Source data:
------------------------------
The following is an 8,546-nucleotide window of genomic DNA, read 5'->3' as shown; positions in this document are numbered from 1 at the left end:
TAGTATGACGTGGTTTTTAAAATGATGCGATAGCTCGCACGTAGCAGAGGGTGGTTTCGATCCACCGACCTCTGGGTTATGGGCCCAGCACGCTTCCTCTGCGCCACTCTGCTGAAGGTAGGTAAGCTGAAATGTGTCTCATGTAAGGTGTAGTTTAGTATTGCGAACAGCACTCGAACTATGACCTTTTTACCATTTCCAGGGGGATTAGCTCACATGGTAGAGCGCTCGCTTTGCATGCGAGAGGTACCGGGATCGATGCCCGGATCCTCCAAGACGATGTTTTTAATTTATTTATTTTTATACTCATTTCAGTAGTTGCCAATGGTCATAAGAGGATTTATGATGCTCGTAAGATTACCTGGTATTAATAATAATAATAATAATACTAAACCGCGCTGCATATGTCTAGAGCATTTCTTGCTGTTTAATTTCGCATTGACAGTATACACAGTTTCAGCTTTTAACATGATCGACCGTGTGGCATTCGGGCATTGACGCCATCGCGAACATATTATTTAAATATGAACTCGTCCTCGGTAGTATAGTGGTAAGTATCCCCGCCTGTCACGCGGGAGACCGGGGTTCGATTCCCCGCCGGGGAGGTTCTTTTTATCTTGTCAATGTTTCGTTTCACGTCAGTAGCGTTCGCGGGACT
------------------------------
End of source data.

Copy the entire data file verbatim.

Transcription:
The following is an 8,546-nucleotide window of genomic DNA, read 5'->3' as shown; positions in this document are numbered from 1 at the left end:
TAGTATGACGTGGTTTTTAAAATGATGCGATAGCTCGCACGTAGCAGAGGGTGGTTTCGATCCACCGACCTCTGGGTTATGGGCCCAGCACGCTTCCTCTGCGCCACTCTGCTGAAGGTAGGTAAGCTGAAATGTGTCTCATGTAAGGTGTAGTTTAGTATTGCGAACAGCACTCGAACTATGACCTTTTTACCATTTCCAGGGGGATTAGCTCACATGGTAGAGCGCTCGCTTTGCATGCGAGAGGTACCGGGATCGATGCCCGGATCCTCCAAGACGATGTTTTTAATTTATTTATTTTTATACTCATTTCAGTAGTTGCCAATGGTCATAAGAGGATTTATGATGCTCGTAAGATTACCTGGTATTAATAATAATAATAATAATACTAAACCGCGCTGCATATGTCTAGAGCATTTCTTGCTGTTTAATTTCGCATTGACAGTATACACAGTTTCAGCTTTTAACATGATCGACCGTGTGGCATTCGGGCATTGACGCCATCGCGAACATATTATTTAAATATGAACTCGTCCTCGGTAGTATAGTGGTAAGTATCCCCGCCTGTCACGCGGGAGACCGGGGTTCGATTCCCCGCCGGGGAGGTTCTTTTTATCTTGTCAATGTTTCGTTTCACGTCAGTAGCGTTCGCGGGACT